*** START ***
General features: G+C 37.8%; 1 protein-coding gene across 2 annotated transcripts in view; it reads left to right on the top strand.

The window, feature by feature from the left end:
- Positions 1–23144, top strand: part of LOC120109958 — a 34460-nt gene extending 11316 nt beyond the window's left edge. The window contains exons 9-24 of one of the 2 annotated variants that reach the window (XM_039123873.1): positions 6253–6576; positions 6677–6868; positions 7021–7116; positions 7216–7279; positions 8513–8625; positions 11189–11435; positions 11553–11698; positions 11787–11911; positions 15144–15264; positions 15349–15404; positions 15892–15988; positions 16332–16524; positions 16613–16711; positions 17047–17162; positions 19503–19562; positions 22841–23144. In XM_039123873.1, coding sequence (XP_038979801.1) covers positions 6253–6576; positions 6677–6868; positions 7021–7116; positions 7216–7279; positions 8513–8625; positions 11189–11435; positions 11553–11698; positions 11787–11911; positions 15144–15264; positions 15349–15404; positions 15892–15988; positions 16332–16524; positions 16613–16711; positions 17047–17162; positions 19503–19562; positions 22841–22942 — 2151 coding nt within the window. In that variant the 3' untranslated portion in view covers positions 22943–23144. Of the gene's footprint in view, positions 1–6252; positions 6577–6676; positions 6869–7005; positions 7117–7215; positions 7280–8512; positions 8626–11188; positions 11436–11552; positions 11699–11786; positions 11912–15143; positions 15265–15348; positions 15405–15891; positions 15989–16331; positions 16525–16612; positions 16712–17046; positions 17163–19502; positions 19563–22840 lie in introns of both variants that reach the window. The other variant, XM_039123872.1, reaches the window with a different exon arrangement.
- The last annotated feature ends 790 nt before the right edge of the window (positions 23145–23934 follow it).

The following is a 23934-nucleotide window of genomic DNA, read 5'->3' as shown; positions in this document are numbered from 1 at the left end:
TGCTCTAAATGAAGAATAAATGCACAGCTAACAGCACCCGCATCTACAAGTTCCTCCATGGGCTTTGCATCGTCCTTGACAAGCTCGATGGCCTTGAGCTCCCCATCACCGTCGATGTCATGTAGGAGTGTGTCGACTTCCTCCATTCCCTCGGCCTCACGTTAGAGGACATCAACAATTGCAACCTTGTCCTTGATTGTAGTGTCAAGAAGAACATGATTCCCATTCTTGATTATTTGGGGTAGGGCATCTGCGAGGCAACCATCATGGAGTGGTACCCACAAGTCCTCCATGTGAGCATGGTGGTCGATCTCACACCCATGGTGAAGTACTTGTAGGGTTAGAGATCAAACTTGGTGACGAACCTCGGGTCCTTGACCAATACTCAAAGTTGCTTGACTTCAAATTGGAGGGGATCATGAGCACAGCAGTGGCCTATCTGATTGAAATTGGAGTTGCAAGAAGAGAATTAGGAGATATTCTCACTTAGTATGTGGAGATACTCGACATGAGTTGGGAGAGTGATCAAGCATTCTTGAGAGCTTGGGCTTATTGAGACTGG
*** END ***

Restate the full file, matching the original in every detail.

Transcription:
General features: G+C 37.8%; 1 protein-coding gene across 2 annotated transcripts in view; it reads left to right on the top strand.

The window, feature by feature from the left end:
- Positions 1–23144, top strand: part of LOC120109958 — a 34460-nt gene extending 11316 nt beyond the window's left edge. The window contains exons 9-24 of one of the 2 annotated variants that reach the window (XM_039123873.1): positions 6253–6576; positions 6677–6868; positions 7021–7116; positions 7216–7279; positions 8513–8625; positions 11189–11435; positions 11553–11698; positions 11787–11911; positions 15144–15264; positions 15349–15404; positions 15892–15988; positions 16332–16524; positions 16613–16711; positions 17047–17162; positions 19503–19562; positions 22841–23144. In XM_039123873.1, coding sequence (XP_038979801.1) covers positions 6253–6576; positions 6677–6868; positions 7021–7116; positions 7216–7279; positions 8513–8625; positions 11189–11435; positions 11553–11698; positions 11787–11911; positions 15144–15264; positions 15349–15404; positions 15892–15988; positions 16332–16524; positions 16613–16711; positions 17047–17162; positions 19503–19562; positions 22841–22942 — 2151 coding nt within the window. In that variant the 3' untranslated portion in view covers positions 22943–23144. Of the gene's footprint in view, positions 1–6252; positions 6577–6676; positions 6869–7005; positions 7117–7215; positions 7280–8512; positions 8626–11188; positions 11436–11552; positions 11699–11786; positions 11912–15143; positions 15265–15348; positions 15405–15891; positions 15989–16331; positions 16525–16612; positions 16712–17046; positions 17163–19502; positions 19563–22840 lie in introns of both variants that reach the window. The other variant, XM_039123872.1, reaches the window with a different exon arrangement.
- The last annotated feature ends 790 nt before the right edge of the window (positions 23145–23934 follow it).

The following is a 23934-nucleotide window of genomic DNA, read 5'->3' as shown; positions in this document are numbered from 1 at the left end:
TGCTCTAAATGAAGAATAAATGCACAGCTAACAGCACCCGCATCTACAAGTTCCTCCATGGGCTTTGCATCGTCCTTGACAAGCTCGATGGCCTTGAGCTCCCCATCACCGTCGATGTCATGTAGGAGTGTGTCGACTTCCTCCATTCCCTCGGCCTCACGTTAGAGGACATCAACAATTGCAACCTTGTCCTTGATTGTAGTGTCAAGAAGAACATGATTCCCATTCTTGATTATTTGGGGTAGGGCATCTGCGAGGCAACCATCATGGAGTGGTACCCACAAGTCCTCCATGTGAGCATGGTGGTCGATCTCACACCCATGGTGAAGTACTTGTAGGGTTAGAGATCAAACTTGGTGACGAACCTCGGGTCCTTGACCAATACTCAAAGTTGCTTGACTTCAAATTGGAGGGGATCATGAGCACAGCAGTGGCCTATCTGATTGAAATTGGAGTTGCAAGAAGAGAATTAGGAGATATTCTCACTTAGTATGTGGAGATACTCGACATGAGTTGGGAGAGTGATCAAGCATTCTTGAGAGCTTGGGCTTATTGAGACTGG